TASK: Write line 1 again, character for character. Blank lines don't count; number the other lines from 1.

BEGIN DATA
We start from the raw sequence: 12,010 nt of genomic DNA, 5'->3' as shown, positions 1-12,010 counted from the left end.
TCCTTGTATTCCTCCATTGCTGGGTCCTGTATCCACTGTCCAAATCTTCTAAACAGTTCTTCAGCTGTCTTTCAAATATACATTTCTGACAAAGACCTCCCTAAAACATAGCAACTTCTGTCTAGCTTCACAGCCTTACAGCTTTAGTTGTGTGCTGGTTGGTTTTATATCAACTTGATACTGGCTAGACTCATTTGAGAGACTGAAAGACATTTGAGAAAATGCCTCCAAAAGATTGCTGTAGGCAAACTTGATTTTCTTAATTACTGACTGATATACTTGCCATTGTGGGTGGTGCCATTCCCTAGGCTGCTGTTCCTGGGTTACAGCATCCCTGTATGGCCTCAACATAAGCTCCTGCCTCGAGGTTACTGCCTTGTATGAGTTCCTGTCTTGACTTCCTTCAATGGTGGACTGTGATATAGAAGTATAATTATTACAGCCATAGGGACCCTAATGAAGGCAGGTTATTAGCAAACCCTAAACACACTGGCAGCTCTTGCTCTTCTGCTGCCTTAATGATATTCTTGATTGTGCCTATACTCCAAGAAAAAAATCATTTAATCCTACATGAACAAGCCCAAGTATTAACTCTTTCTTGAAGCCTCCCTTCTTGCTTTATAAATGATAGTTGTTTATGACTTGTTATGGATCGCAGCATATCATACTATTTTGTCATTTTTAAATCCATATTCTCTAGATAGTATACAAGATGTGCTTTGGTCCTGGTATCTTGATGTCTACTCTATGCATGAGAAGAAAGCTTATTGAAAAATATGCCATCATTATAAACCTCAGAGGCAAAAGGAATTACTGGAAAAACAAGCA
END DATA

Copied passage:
We start from the raw sequence: 12,010 nt of genomic DNA, 5'->3' as shown, positions 1-12,010 counted from the left end.